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near three years, reading and transcribing ; and, so far as can be discovered, very little affected by two odes on "Oblivion” and “Obscurity,” in which his Lyrick per· formances were ridiculed with much contempt and much ingenuity.

When the Professor of Modern History at Cambridge died, he was, as he says, cockered and spirited up, till he asked it of lord Bute, who sent him a civil refusal ; and the place was given to Mr. Brocket, the tutor of Sir James Lowther.

His constitution was weak, and believing that his health was promoted by exercise and change of place, he undertook (1765) a journey into Scotland, of which his account,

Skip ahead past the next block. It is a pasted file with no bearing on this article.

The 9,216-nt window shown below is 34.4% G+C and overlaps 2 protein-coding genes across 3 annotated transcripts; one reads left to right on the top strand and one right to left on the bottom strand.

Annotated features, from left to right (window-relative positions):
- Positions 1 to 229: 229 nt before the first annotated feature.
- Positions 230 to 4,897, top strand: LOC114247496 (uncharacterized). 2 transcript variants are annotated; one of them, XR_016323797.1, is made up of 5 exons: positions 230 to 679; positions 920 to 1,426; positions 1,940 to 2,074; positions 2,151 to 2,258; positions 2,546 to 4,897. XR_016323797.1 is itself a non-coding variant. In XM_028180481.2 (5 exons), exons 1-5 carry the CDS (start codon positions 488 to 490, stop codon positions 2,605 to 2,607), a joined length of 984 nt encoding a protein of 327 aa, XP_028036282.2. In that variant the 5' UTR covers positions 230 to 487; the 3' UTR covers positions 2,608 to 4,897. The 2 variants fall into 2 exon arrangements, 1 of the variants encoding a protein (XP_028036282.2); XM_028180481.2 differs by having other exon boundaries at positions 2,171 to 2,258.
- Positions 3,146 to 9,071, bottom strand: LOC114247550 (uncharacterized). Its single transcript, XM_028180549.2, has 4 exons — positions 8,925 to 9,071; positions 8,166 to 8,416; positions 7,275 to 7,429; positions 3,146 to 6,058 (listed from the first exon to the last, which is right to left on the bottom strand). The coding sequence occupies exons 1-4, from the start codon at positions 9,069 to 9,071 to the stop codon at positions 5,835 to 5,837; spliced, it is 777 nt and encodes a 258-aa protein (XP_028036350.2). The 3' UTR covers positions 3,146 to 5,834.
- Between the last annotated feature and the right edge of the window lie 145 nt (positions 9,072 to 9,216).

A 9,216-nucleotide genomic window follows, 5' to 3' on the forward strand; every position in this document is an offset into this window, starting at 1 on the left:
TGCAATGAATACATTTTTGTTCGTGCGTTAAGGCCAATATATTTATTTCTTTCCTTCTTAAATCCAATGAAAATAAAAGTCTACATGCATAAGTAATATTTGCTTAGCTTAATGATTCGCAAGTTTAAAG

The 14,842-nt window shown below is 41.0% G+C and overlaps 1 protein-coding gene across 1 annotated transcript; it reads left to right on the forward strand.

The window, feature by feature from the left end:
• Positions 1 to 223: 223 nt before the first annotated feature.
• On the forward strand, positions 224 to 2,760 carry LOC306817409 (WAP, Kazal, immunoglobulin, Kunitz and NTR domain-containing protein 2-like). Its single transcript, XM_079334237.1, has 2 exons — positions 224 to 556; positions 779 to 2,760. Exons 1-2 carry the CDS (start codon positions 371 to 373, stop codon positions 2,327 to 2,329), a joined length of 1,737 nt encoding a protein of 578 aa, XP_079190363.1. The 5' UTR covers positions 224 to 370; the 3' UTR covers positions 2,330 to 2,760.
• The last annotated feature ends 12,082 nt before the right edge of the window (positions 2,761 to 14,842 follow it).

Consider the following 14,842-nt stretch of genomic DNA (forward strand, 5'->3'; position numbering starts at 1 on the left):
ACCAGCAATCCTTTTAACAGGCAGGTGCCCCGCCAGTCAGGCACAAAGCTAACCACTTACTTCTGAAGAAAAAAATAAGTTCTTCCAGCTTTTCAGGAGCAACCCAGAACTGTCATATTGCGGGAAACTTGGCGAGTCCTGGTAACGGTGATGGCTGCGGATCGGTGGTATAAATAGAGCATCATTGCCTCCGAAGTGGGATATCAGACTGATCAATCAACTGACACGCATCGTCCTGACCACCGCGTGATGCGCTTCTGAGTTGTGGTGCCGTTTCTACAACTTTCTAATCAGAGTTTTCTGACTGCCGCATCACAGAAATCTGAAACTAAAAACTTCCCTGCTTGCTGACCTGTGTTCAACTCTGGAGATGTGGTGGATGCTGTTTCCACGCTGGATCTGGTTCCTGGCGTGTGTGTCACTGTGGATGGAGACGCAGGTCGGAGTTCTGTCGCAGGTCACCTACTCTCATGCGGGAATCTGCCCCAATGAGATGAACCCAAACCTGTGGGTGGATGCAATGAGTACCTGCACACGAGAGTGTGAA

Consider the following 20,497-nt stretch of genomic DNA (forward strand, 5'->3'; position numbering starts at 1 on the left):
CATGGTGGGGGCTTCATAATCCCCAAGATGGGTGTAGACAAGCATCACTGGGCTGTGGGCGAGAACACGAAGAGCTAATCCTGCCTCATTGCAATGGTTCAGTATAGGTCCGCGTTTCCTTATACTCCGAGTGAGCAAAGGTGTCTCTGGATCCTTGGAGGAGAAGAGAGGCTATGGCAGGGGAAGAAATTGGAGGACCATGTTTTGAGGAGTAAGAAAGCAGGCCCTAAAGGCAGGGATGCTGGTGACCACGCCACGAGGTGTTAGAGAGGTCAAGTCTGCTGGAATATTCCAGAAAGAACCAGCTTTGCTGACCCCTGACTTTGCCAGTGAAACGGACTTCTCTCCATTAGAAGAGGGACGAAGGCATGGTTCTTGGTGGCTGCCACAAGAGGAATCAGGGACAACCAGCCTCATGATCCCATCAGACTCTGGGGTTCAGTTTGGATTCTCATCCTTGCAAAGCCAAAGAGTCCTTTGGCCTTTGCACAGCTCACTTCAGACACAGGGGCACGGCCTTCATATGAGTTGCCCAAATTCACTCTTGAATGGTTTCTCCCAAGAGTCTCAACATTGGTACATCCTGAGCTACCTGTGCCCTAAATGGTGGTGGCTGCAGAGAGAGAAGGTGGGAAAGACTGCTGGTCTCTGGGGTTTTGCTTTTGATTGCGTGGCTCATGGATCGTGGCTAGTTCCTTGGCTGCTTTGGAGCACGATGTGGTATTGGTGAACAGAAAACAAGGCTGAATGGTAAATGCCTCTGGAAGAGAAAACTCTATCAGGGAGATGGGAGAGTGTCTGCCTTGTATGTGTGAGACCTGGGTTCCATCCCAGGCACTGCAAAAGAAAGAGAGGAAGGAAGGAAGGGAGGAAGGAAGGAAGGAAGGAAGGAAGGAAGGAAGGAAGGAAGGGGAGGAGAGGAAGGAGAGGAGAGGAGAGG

1759, three months before the date of Gray's letter. By the statutes which received sanction in December, 1758, the hours of admission were from 9 A.M. to 3 P.M. every week-day except Saturday, during the months of September to April. From May to August the same hours were observed, except on Mondays and Fridays, when the Museum was only open from 4 to 8 P.M. Visitors were admitted by printed tickets only, obtained on written application. Not more than ten tickets were issued for each hour of admission, viz., for 9, 10, 11, and 12 o'clock on ordinary days, and for 4 and 5 on the late days. Each party was con. ducted by one of the officers through the rooms in a specified order; and one hour was allowed for each department—a visit thus lasting three hours. It will therefore be seen that only forty persons at the most could be admitted on an ordinary day. In 1804 a relaxation of the rules was sanctioned, and it was laid down that “Five companies of not more than fifteen persons each may be admitted in the course of the day.” At the present time the annual number of visitors to the Museum and its offshoot the Natural History Museum at South Kensington amounts to nearly 900,000. The figures of expenditure which Gray quotes are evidently not meant to be taken as accurate. They must refer to the expenses of establishment; for on purchases the trustees laid out in the first fourteen years only £69. Establishment charges during the same period amounted to £23,215. The total amount expended on purchases from the first foundation of the Museum to the present day is nearly one million and a half.-E. MAUNDE THOMPSON.